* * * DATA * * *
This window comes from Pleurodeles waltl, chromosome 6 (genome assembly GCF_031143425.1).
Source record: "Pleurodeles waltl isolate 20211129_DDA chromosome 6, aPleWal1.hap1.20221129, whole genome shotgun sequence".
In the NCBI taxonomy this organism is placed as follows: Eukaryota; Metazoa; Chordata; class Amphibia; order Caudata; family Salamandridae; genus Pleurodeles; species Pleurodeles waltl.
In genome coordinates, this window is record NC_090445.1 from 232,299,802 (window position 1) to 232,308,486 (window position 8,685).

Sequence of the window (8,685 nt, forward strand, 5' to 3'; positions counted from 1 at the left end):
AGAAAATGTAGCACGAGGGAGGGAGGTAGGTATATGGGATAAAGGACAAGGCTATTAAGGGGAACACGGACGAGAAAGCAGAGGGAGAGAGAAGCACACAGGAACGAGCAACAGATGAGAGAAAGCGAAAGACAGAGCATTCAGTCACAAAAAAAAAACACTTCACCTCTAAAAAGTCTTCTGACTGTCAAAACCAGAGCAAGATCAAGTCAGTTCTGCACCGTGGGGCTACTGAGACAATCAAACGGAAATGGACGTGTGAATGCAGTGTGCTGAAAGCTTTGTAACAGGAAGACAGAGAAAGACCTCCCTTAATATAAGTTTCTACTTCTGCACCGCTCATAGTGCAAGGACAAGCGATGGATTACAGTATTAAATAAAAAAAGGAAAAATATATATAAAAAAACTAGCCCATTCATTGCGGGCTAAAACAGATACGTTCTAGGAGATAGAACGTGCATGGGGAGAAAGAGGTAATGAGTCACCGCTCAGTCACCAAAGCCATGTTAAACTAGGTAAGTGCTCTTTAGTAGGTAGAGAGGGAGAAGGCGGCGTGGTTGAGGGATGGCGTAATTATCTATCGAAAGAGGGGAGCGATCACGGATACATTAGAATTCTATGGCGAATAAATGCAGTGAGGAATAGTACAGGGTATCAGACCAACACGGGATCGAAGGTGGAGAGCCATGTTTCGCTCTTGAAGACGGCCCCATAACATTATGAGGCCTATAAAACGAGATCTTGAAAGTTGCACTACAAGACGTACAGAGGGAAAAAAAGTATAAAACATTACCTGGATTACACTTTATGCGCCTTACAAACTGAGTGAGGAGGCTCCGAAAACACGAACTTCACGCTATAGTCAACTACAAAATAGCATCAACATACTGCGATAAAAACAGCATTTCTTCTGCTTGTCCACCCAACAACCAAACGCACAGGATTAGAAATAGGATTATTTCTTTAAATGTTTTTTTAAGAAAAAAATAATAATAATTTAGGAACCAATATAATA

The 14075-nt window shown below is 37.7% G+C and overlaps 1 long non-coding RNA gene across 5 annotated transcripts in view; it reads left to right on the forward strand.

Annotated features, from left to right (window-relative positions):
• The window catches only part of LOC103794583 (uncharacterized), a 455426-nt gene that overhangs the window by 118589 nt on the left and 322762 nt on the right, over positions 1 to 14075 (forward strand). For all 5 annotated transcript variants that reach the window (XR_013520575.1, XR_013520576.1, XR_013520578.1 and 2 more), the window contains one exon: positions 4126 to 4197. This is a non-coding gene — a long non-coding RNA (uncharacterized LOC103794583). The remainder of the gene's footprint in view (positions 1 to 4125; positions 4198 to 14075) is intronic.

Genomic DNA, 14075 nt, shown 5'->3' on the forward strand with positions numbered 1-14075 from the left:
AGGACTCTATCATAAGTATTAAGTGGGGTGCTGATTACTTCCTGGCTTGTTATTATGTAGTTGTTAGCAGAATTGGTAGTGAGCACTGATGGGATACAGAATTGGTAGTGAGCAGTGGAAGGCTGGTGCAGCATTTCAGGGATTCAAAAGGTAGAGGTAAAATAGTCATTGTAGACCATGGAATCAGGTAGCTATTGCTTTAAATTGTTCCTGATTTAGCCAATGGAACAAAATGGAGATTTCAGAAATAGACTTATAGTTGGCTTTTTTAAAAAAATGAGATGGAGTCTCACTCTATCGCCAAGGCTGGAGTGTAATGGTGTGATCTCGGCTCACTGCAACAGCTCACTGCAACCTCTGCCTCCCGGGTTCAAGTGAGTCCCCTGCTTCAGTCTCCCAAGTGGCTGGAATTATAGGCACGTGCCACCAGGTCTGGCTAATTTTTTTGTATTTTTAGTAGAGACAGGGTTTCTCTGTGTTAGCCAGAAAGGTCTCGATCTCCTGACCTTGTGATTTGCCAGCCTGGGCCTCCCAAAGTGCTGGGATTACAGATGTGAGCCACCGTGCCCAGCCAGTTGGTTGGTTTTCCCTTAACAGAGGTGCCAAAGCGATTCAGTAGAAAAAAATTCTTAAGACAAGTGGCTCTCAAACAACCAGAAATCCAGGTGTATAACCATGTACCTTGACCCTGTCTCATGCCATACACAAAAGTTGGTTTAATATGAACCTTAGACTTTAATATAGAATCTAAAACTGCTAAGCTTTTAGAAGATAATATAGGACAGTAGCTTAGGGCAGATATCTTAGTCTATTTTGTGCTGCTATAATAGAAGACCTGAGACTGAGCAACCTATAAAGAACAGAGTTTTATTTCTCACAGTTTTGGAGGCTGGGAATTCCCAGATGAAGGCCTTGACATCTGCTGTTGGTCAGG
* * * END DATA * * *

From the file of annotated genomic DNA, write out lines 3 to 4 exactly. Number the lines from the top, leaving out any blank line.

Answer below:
In the NCBI taxonomy this organism is placed as follows: Eukaryota; Metazoa; Chordata; class Amphibia; order Caudata; family Salamandridae; genus Pleurodeles; species Pleurodeles waltl.
In genome coordinates, this window is record NC_090445.1 from 232,299,802 (window position 1) to 232,308,486 (window position 8,685).